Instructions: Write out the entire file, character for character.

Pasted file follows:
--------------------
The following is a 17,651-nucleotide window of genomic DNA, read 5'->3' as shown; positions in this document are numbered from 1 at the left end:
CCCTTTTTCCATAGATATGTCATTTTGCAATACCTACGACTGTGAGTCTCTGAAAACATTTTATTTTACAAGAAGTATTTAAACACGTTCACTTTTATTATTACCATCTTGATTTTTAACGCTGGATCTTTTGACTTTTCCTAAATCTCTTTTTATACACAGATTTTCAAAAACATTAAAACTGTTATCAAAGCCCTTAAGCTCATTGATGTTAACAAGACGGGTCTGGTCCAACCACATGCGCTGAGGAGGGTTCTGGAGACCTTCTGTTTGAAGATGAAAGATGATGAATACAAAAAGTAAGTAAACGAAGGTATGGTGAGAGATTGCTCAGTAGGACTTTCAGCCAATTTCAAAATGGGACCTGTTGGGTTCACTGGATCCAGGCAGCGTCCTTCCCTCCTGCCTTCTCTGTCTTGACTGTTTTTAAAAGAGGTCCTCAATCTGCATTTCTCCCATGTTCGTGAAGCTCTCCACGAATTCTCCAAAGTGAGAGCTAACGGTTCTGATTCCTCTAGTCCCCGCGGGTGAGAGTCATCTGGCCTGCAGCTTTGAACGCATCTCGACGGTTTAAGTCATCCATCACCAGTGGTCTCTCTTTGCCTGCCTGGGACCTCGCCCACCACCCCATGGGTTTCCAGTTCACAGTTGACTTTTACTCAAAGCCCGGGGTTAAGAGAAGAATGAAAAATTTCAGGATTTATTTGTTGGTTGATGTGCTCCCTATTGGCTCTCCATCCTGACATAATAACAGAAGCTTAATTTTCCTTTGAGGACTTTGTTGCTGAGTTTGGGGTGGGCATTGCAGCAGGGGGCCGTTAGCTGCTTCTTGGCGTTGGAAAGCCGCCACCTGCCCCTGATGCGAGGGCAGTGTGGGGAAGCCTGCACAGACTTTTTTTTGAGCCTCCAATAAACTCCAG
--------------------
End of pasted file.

The following is a 17,651-nucleotide window of genomic DNA, read 5'->3' as shown; positions in this document are numbered from 1 at the left end:
CCCTTTTTCCATAGATATGTCATTTTGCAATACCTACGACTGTGAGTCTCTGAAAACATTTTATTTTACAAGAAGTATTTAAACACGTTCACTTTTATTATTACCATCTTGATTTTTAACGCTGGATCTTTTGACTTTTCCTAAATCTCTTTTTATACACAGATTTTCAAAAACATTAAAACTGTTATCAAAGCCCTTAAGCTCATTGATGTTAACAAGACGGGTCTGGTCCAACCACATGCGCTGAGGAGGGTTCTGGAGACCTTCTGTTTGAAGATGAAAGATGATGAATACAAAAAGTAAGTAAACGAAGGTATGGTGAGAGATTGCTCAGTAGGACTTTCAGCCAATTTCAAAATGGGACCTGTTGGGTTCACTGGATCCAGGCAGCGTCCTTCCCTCCTGCCTTCTCTGTCTTGACTGTTTTTAAAAGAGGTCCTCAATCTGCATTTCTCCCATGTTCGTGAAGCTCTCCACGAATTCTCCAAAGTGAGAGCTAACGGTTCTGATTCCTCTAGTCCCCGCGGGTGAGAGTCATCTGGCCTGCAGCTTTGAACGCATCTCGACGGTTTAAGTCATCCATCACCAGTGGTCTCTCTTTGCCTGCCTGGGACCTCGCCCACCACCCCATGGGTTTCCAGTTCACAGTTGACTTTTACTCAAAGCCCGGGGTTAAGAGAAGAATGAAAAATTTCAGGATTTATTTGTTGGTTGATGTGCTCCCTATTGGCTCTCCATCCTGACATAATAACAGAAGCTTAATTTTCCTTTGAGGACTTTGTTGCTGAGTTTGGGGTGGGCATTGCAGCAGGGGGCCGTTAGCTGCTTCTTGGCGTTGGAAAGCCGCCACCTGCCCCTGATGCGAGGGCAGTGTGGGGAAGCCTGCACAGACTTTTTTTTGAGCCTCCAATAAACTCCAG